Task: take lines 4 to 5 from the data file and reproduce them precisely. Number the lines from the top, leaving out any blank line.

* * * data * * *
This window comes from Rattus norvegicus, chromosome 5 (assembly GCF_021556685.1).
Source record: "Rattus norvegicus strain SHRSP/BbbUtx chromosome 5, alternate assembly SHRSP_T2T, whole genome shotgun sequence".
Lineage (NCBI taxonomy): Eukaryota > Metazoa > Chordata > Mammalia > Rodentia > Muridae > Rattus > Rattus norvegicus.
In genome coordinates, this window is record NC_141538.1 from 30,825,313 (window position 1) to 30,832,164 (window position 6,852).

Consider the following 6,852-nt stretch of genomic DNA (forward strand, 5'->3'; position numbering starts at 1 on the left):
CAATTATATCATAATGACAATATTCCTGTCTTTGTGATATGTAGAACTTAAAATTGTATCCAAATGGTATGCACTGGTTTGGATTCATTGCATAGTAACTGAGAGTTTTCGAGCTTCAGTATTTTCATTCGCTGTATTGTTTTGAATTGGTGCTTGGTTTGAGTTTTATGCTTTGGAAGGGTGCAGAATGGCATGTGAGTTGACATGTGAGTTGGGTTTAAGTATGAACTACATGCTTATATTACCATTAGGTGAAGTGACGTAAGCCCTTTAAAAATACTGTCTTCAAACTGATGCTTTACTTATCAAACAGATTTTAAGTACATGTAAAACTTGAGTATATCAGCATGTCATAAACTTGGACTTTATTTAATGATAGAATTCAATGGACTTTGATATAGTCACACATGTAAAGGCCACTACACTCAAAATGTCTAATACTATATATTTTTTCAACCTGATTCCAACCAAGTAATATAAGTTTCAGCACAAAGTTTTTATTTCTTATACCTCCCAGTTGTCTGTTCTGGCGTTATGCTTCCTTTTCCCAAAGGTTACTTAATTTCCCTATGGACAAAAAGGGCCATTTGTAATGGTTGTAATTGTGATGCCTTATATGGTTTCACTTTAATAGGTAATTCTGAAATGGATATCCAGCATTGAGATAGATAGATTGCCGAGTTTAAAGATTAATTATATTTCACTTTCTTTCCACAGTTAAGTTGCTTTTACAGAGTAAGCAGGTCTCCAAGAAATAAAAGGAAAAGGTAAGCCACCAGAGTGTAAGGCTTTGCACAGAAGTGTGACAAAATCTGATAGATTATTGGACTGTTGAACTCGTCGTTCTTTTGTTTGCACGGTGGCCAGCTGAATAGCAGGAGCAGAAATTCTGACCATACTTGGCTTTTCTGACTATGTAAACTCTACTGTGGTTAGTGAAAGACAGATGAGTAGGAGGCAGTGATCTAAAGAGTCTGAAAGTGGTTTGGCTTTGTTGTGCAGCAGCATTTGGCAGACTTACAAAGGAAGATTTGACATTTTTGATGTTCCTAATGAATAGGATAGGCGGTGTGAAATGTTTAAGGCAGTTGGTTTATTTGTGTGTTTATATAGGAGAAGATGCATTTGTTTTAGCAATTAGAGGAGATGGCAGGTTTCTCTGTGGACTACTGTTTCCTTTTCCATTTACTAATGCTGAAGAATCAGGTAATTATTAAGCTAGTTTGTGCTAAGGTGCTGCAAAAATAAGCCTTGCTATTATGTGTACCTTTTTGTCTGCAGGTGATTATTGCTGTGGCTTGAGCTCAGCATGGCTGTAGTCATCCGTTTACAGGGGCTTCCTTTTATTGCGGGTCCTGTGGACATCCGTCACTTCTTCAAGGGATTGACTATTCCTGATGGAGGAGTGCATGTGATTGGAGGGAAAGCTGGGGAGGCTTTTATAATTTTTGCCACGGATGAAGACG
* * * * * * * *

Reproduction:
In genome coordinates, this window is record NC_141538.1 from 30,825,313 (window position 1) to 30,832,164 (window position 6,852).

Consider the following 6,852-nt stretch of genomic DNA (forward strand, 5'->3'; position numbering starts at 1 on the left):